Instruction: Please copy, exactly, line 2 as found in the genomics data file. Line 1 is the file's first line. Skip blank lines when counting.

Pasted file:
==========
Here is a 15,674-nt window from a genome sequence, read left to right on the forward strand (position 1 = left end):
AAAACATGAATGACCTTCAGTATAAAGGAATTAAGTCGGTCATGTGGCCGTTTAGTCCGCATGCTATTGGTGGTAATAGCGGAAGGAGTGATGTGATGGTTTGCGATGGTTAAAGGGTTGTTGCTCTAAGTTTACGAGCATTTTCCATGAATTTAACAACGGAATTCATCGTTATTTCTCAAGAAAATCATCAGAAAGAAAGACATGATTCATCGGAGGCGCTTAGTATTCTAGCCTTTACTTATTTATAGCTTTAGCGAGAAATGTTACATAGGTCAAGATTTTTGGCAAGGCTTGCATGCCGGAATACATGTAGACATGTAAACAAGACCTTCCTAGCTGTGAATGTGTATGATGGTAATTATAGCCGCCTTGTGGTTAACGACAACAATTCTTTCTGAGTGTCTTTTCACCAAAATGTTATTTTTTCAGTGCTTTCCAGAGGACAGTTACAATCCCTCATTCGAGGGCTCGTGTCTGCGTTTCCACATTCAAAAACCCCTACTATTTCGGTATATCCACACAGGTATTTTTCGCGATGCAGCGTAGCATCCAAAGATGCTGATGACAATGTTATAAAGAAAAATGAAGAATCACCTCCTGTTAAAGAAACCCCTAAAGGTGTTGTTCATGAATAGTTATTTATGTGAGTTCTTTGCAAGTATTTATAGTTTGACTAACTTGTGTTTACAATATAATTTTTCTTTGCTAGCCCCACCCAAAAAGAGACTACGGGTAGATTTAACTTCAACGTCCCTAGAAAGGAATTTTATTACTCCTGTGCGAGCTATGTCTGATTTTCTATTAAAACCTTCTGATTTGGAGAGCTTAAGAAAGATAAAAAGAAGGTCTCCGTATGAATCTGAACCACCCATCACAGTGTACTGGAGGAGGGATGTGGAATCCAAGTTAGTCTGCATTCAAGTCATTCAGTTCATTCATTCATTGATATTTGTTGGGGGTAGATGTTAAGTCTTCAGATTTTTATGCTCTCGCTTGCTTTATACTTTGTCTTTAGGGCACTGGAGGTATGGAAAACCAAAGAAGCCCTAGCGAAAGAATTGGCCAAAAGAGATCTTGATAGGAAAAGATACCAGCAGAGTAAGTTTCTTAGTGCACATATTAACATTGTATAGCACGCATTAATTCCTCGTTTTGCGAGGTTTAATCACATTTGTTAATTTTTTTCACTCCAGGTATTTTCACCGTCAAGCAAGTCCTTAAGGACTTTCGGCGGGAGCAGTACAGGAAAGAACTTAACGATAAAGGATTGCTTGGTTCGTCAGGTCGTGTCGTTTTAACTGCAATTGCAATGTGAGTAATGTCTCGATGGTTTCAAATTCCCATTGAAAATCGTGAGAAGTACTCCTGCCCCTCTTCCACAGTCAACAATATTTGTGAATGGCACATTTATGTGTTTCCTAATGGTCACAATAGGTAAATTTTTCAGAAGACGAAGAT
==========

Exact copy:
AAAACATGAATGACCTTCAGTATAAAGGAATTAAGTCGGTCATGTGGCCGTTTAGTCCGCATGCTATTGGTGGTAATAGCGGAAGGAGTGATGTGATGGTTTGCGATGGTTAAAGGGTTGTTGCTCTAAGTTTACGAGCATTTTCCATGAATTTAACAACGGAATTCATCGTTATTTCTCAAGAAAATCATCAGAAAGAAAGACATGATTCATCGGAGGCGCTTAGTATTCTAGCCTTTACTTATTTATAGCTTTAGCGAGAAATGTTACATAGGTCAAGATTTTTGGCAAGGCTTGCATGCCGGAATACATGTAGACATGTAAACAAGACCTTCCTAGCTGTGAATGTGTATGATGGTAATTATAGCCGCCTTGTGGTTAACGACAACAATTCTTTCTGAGTGTCTTTTCACCAAAATGTTATTTTTTCAGTGCTTTCCAGAGGACAGTTACAATCCCTCATTCGAGGGCTCGTGTCTGCGTTTCCACATTCAAAAACCCCTACTATTTCGGTATATCCACACAGGTATTTTTCGCGATGCAGCGTAGCATCCAAAGATGCTGATGACAATGTTATAAAGAAAAATGAAGAATCACCTCCTGTTAAAGAAACCCCTAAAGGTGTTGTTCATGAATAGTTATTTATGTGAGTTCTTTGCAAGTATTTATAGTTTGACTAACTTGTGTTTACAATATAATTTTTCTTTGCTAGCCCCACCCAAAAAGAGACTACGGGTAGATTTAACTTCAACGTCCCTAGAAAGGAATTTTATTACTCCTGTGCGAGCTATGTCTGATTTTCTATTAAAACCTTCTGATTTGGAGAGCTTAAGAAAGATAAAAAGAAGGTCTCCGTATGAATCTGAACCACCCATCACAGTGTACTGGAGGAGGGATGTGGAATCCAAGTTAGTCTGCATTCAAGTCATTCAGTTCATTCATTCATTGATATTTGTTGGGGGTAGATGTTAAGTCTTCAGATTTTTATGCTCTCGCTTGCTTTATACTTTGTCTTTAGGGCACTGGAGGTATGGAAAACCAAAGAAGCCCTAGCGAAAGAATTGGCCAAAAGAGATCTTGATAGGAAAAGATACCAGCAGAGTAAGTTTCTTAGTGCACATATTAACATTGTATAGCACGCATTAATTCCTCGTTTTGCGAGGTTTAATCACATTTGTTAATTTTTTTCACTCCAGGTATTTTCACCGTCAAGCAAGTCCTTAAGGACTTTCGGCGGGAGCAGTACAGGAAAGAACTTAACGATAAAGGATTGCTTGGTTCGTCAGGTCGTGTCGTTTTAACTGCAATTGCAATGTGAGTAATGTCTCGATGGTTTCAAATTCCCATTGAAAATCGTGAGAAGTACTCCTGCCCCTCTTCCACAGTCAACAATATTTGTGAATGGCACATTTATGTGTTTCCTAATGGTCACAATAGGTAAATTTTTCAGAAGACGAAGAT